In the "Climate Port Gelsenkirchen" initiative, companies from various sectors – supported by the Chamber of Industry and Commerce of North Rhine-Westphalia, the city of Gelsenkirchen and the Science Park Gelsenkirchen – have joined forces with the aim of developing the city port of Gelsenkirchen into a climate-neutral industrial and logistics location.
The pilot project of the initiative is the decarbonisation of the process heat supply, which is the focus of this short study. With the companies Arsol Aromatics (production of aromatics), Avangard Malz (malting), Ball Beverage (production of beverage cans), Thyssen Krupp Electrical Steel (production of electrical steel), TRIMET (aluminium recycling) and ZINQ (galvanising), the climate port is home to a cluster of medium-sized, energy-intensive industrial companies with a total heat demand of around 500,000 MWh/a at various temperature levels.
To date, this process heat has mainly been obtained from natural gas. These internationally competitive companies are under increasing pressure to decarbonise their production and to choose the most economical and sustainable technology path. In the short study, two basic options were investigated: the conversion of existing plant technology to a climate-neutral fuel gas (e.g. green hydrogen) and the conversion to direct electrical processes based on green electricity (e.g. high temperature heat pump (up to 180 degrees Celsius) or induction heating). Transformation pathways have been identified according to the four-step model of climate-neutral process heat supply. The first step is to increase efficiency, followed by the development of renewable heat sources, electrical heat generation and finally the use of alternative energy sources. The resulting transformation path needs to be considered individually for each company.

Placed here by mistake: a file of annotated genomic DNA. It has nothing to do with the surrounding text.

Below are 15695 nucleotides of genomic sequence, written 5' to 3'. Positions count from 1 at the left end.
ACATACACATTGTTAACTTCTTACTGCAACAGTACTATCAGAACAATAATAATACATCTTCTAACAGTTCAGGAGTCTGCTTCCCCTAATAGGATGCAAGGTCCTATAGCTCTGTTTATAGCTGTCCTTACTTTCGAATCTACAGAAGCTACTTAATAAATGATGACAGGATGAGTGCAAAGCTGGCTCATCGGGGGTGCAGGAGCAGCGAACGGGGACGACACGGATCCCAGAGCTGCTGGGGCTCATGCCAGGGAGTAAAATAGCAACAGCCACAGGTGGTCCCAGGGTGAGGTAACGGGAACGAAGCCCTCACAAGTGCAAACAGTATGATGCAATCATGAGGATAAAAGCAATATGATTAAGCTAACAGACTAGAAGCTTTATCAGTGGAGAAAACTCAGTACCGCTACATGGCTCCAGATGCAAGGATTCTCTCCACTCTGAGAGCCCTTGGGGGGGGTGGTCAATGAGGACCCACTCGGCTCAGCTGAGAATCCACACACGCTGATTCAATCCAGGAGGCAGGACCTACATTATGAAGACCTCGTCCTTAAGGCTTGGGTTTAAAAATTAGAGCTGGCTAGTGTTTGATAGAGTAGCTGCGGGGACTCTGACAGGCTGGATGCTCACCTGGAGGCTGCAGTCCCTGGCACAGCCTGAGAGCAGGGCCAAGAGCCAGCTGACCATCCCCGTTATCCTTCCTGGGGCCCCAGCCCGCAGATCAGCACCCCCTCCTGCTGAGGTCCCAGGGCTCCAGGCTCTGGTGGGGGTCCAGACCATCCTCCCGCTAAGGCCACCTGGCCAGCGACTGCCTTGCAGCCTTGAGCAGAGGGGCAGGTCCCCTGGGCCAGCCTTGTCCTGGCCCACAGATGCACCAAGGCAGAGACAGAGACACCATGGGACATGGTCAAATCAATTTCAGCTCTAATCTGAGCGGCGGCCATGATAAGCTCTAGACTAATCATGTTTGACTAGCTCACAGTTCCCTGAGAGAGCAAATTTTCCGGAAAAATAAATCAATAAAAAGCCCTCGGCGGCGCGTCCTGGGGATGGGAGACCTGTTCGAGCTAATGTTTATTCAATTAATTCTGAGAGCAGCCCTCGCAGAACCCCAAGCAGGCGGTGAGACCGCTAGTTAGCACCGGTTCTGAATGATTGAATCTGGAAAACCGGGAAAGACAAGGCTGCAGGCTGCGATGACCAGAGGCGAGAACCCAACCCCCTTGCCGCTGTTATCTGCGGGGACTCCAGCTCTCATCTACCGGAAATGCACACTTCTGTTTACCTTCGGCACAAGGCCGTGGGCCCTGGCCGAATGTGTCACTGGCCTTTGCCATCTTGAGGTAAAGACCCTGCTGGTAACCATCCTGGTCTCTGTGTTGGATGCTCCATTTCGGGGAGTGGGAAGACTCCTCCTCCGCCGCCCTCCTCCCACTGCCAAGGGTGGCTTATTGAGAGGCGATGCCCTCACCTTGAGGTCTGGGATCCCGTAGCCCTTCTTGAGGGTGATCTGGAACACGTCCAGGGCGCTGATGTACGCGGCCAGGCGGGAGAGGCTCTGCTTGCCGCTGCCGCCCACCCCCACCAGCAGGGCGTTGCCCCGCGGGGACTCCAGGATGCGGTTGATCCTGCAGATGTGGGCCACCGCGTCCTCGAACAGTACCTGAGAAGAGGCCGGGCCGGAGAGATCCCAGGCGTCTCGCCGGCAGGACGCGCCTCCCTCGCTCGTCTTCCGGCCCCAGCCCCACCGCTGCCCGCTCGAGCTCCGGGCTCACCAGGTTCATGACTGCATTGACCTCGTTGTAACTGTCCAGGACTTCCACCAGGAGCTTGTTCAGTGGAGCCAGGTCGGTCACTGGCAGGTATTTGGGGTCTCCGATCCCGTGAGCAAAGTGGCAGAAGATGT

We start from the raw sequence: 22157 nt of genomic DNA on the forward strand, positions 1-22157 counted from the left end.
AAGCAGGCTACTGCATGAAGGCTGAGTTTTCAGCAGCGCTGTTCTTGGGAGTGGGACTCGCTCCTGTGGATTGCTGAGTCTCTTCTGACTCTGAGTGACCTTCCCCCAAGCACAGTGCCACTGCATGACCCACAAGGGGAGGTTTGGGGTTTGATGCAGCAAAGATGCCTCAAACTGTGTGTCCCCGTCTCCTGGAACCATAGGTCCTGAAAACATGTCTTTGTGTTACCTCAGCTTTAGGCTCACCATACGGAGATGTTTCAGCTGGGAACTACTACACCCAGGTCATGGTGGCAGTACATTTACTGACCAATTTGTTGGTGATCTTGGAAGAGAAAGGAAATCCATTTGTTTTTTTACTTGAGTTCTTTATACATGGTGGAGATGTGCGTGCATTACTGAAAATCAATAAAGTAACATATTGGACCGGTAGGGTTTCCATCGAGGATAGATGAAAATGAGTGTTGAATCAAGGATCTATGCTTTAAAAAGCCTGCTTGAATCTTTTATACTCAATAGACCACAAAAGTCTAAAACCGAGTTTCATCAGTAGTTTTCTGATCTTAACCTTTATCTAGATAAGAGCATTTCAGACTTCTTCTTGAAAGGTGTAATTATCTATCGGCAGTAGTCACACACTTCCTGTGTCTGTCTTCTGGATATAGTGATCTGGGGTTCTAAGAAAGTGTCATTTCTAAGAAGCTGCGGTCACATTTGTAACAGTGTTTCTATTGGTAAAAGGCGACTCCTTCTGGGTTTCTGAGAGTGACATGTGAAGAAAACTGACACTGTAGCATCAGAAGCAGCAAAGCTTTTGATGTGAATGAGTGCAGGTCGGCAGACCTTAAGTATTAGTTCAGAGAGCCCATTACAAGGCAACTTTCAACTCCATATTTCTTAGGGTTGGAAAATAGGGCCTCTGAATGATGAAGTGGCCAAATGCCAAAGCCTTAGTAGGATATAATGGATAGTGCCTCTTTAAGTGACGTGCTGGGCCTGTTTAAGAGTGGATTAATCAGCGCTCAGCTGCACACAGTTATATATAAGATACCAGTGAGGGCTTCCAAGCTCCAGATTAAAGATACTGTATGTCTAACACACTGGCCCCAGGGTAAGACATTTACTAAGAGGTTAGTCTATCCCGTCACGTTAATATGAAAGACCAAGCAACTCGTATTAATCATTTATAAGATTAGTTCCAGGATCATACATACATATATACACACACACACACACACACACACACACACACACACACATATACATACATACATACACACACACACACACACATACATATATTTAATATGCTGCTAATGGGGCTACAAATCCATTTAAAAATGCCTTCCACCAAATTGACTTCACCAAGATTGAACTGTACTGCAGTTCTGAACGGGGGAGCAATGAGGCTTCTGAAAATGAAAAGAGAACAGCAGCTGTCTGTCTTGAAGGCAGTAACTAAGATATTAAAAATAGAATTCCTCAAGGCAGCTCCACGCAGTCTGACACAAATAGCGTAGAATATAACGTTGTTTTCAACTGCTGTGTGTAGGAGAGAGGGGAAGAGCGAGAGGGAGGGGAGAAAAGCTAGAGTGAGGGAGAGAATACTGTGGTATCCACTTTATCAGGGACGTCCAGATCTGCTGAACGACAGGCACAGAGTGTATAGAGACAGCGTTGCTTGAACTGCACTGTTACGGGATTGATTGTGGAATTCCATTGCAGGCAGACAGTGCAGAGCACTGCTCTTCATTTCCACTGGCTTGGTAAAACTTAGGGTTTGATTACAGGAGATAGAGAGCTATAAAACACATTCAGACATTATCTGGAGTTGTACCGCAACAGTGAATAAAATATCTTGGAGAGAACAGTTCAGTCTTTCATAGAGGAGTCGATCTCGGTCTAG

As a result, the future energy demand in the climate port is roughly divided into electricity, hydrogen and a transitional area where electricity and hydrogen are equally valid options. In contrast to studies with a more systemic structure, the analysis in the short study was carried out from the bottom up, looking at the actual needs and conceivable transformations in the companies considered. The results agree well with more top-down considerations, such as long-term energy scenarios.
In a further step, electricity and hydrogen demand was matched with specific supply costs (including hydrogen import options, production and transport costs) for the years 2030 and 2050. The electrification scenario – under the assumptions made in the study – shows lower operating costs in 2050 than the hydrogen scenario. However, due to expected economies of scale and technological innovations (e.g. increasing efficiency of electrolysis), hydrogen imports are expected to have cost advantages also in the long term. For both the connection and the expansion of the electricity and hydrogen infrastructure, the specific situation of the company to be connected is highly relevant. Therefore, the brief study also addresses the implications of the calculated scenarios for infrastructure expansion. The best solution in each case depends on a number of factors, including the reinvestment cycles of the companies, the technical feasibility, the economic and environmental perspective and the connection costs. As a result, it is recommended that a dual expansion of the energy infrastructure (electricity and hydrogen) be promoted as a basis for entrepreneurial freedom of choice. This will also contribute to a faster overall implementation of the climate-neutral transformation.
The project was carried out in cooperation with Fraunhofer UMSICHT on behalf of the Science Park Gelsenkirchen with support from the German Federal Environmental Foundation (Deutsche Bundesstiftung Umwelt; DBU).